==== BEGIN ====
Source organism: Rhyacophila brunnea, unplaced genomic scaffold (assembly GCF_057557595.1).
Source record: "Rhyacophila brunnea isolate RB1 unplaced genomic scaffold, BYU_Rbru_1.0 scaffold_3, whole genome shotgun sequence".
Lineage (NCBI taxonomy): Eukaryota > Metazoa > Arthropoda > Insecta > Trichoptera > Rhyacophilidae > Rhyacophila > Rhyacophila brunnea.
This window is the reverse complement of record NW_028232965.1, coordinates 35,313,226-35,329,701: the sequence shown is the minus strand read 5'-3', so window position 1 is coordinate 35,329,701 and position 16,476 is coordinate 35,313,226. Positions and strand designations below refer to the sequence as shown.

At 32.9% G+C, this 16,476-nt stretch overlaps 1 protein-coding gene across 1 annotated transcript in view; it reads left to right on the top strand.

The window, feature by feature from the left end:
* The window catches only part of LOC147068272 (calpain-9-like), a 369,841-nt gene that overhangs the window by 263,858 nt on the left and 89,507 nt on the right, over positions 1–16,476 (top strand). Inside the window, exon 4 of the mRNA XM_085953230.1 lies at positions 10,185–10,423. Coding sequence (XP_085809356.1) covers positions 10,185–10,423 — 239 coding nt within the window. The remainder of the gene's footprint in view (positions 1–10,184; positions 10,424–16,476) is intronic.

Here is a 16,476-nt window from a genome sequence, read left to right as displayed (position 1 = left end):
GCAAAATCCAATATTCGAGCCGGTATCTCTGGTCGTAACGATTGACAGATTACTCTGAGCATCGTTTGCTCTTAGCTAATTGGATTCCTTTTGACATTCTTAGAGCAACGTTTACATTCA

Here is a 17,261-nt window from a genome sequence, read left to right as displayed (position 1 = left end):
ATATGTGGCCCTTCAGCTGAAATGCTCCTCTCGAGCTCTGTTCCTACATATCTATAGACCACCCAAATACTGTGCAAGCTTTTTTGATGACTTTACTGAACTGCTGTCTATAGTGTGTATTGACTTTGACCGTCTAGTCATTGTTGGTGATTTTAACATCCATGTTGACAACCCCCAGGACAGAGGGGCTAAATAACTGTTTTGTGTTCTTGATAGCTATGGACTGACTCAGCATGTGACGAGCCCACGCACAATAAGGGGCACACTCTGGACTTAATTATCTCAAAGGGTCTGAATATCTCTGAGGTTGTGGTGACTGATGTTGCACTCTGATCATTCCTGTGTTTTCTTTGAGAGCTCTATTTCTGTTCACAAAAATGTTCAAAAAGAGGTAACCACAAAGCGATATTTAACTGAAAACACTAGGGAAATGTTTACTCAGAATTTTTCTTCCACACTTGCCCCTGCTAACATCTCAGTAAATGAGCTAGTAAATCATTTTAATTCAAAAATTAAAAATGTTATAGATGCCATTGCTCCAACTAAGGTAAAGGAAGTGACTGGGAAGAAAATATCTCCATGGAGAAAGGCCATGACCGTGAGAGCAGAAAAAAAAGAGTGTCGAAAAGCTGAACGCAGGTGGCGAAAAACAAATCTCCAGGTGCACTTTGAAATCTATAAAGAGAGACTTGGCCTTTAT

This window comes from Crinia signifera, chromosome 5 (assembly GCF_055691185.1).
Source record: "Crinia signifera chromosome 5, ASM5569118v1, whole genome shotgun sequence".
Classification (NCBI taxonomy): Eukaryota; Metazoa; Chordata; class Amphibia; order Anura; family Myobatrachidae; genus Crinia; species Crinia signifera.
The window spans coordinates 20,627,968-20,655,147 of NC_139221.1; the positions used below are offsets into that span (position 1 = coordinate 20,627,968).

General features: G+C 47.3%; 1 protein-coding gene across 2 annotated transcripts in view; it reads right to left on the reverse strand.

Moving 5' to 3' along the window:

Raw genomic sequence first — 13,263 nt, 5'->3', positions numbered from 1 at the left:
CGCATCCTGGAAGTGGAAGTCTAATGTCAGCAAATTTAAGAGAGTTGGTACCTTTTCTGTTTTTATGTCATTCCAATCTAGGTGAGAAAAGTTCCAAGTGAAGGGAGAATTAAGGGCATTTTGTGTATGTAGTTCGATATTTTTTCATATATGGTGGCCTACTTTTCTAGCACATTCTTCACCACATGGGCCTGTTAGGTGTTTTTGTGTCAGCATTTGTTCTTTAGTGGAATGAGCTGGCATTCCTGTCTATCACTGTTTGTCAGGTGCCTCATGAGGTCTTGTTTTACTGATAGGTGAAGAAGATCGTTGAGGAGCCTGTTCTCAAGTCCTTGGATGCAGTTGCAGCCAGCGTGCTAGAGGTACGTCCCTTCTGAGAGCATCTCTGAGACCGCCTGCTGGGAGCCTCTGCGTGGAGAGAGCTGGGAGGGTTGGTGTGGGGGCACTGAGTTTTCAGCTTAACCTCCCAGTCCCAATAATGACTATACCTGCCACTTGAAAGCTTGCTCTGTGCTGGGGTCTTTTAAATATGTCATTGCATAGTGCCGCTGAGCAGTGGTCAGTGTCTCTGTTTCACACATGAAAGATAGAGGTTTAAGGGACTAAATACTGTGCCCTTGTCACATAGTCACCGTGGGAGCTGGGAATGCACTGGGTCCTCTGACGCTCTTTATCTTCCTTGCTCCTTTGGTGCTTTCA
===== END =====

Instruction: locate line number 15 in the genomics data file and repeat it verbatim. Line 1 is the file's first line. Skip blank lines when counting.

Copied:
The window spans coordinates 20,627,968-20,655,147 of NC_139221.1; the positions used below are offsets into that span (position 1 = coordinate 20,627,968).